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Emergency Guardianship

Get instant authority to help a loved one.

· Probate Law,Guardianship

How do I know if emergency guardianship is necessary?

Ask yourself: Is your loved one currently in an emergency or crisis? For example, does your loved one suffer from Dementia or Alzheimer's and is he or she wandering off, refusing to take medications, or hallucinating? Have you tried to solve the problem, but can't? Do the problems continue to get worse? Is your loved one refusing to go into a long-term care or nursing facility even though it would be in his or her best interest?

If you answered "yes," or if you feel like you're currently in an emergency situation that will not get better without court intervention, then an emergency guardianship may be in your loved one's best interest.

What is an emergency guardianship?

An emergency guardianship gives a guardian authority to act on behalf of your loved one for 30 days.

Usually, a spouse, parent, adult child, loved one, or friend, is named by the court as the "guardian" of your loved one. A guardian is responsible for your loved one's health, support, and maintenance. The guardian also possesses the authority to limit your loved one's right to visitation or communication, including the right to visit others or receive visitors, make or receive phone calls, and send or receive text messages, social media messages, and personal mail.

How do I know if my loved one qualifies for an emergency guardianship?

Your loved one qualifies for an emergency guardianship where all three of the following apply:

1. your loved one is "incapacitated";

2. an emergency exists; and

3. no other person appears to have authority to act in the circumstances.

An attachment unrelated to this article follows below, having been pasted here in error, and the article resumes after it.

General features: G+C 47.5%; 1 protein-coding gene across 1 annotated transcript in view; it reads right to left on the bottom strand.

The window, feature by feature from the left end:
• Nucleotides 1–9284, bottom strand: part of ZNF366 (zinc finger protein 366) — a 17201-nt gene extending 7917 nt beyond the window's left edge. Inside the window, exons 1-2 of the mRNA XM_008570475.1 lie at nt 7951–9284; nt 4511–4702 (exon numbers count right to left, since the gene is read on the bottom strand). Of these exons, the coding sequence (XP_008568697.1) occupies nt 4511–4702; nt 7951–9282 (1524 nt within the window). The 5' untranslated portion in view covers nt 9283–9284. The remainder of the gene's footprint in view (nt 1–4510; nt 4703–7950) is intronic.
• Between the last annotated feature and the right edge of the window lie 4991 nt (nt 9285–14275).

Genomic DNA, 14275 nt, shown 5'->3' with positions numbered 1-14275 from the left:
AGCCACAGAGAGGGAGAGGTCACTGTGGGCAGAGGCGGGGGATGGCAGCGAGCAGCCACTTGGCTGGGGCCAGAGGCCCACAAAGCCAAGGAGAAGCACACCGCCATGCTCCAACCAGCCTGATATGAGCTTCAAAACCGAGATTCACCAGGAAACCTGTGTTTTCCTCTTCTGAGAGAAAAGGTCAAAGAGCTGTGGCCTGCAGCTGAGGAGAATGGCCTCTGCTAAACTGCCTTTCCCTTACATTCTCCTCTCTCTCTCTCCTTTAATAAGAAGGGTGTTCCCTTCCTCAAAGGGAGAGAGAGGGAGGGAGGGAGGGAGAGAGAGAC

How do I know if my loved one is incapacitated?

If your loved one suffers from at least one of the following, he or she is "incapacitated" according to Alabama law:

1. mental illness;

2. mental deficiency;

3. physical illness or disability;

4. physical or mental infirmities accompanying advanced age;

5. chronic use of drugs;

6. chronic intoxication; or

7. any other cause to the extent of lacking sufficient understanding or capacity to make or communicate responsible decisions.

Ask yourself: Is my loved one incapacitated?

If you answered "yes," then go to the next question.

If you answered "no," before you abandon the idea, you may wish to speak to a doctor, caretaker, or attorney to get a second opinion.

Ask yourself: Is there a doctor's letter or other evidence that proves my loved one is incapacitated?

If you answered "yes," then determine whether an emergency exists.

If you answered "no," then call your loved one's doctor or speak to others who have knowledge of your loved one's incapacitation and make sure they're willing to testify, draft a letter, or sign an affidavit stating the facts concerning your loved one's incapacitation.

How do I know if an emergency exists?

Emergencies come in all shapes and sizes. Sometimes a caretaker, doctor, or other professional will let you know when an emergency exists. Other times, you'll experience recurring problems for which there are no solutions, or the solutions you've tried have proven futile.

If you suspect an emergency exists but you're not sure, it may be helpful to obtain a second opinion from an attorney, doctor, caregiver, or someone with knowledge of or close ties to the situation.